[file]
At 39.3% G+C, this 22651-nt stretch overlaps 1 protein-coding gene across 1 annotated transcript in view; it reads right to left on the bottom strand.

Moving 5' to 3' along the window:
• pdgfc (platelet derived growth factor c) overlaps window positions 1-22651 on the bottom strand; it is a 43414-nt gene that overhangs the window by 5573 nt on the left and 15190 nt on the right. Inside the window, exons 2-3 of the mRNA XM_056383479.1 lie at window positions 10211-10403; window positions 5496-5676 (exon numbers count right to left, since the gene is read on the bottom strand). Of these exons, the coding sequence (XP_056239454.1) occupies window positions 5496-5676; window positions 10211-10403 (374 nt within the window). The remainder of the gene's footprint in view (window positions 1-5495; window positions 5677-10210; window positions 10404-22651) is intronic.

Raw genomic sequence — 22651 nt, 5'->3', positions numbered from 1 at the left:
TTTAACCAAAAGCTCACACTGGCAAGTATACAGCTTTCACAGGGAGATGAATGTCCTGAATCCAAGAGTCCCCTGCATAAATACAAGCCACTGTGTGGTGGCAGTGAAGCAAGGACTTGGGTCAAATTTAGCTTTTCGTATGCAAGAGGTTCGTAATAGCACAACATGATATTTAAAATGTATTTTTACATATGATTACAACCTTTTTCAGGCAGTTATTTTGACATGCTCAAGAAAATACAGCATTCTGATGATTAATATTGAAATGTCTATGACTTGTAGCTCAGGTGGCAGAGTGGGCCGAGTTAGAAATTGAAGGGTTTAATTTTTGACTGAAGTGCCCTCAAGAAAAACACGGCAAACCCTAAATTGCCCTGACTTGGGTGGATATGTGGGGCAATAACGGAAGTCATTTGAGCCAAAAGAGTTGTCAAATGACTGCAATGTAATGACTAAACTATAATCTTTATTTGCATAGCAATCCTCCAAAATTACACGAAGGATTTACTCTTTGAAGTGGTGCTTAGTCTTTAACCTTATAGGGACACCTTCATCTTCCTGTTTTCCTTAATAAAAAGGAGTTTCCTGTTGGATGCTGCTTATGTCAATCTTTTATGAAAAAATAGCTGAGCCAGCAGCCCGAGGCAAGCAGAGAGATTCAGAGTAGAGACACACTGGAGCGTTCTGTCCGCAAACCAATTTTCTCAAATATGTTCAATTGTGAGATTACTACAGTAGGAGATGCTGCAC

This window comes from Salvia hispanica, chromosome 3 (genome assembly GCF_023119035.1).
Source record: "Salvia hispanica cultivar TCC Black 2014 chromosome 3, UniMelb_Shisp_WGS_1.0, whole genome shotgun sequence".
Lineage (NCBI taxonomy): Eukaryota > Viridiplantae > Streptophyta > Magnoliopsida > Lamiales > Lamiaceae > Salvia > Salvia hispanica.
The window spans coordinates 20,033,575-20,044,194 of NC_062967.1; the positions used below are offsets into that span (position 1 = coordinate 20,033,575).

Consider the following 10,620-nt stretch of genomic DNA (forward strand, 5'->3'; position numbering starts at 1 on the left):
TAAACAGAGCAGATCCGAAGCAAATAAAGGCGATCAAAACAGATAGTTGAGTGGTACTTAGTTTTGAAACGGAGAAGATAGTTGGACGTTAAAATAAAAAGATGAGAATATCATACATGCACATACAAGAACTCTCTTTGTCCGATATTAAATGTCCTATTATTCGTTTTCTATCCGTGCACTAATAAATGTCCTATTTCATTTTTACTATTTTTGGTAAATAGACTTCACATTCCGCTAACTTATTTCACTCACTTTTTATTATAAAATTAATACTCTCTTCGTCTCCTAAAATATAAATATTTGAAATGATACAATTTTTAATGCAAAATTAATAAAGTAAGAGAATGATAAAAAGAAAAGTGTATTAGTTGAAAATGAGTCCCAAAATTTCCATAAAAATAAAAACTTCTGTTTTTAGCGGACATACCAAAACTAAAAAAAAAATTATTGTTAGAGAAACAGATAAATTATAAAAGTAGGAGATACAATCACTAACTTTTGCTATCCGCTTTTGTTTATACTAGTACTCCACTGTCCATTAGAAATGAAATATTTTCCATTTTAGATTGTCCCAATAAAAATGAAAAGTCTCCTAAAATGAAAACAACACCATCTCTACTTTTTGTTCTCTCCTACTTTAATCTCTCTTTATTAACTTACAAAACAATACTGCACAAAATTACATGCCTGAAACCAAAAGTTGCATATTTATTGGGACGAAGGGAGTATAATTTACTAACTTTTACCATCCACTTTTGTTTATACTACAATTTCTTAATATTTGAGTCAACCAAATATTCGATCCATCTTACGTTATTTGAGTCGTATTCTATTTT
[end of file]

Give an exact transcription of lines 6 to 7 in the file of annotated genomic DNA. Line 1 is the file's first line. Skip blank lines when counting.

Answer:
This window comes from Salvia hispanica, chromosome 3 (genome assembly GCF_023119035.1).
Source record: "Salvia hispanica cultivar TCC Black 2014 chromosome 3, UniMelb_Shisp_WGS_1.0, whole genome shotgun sequence".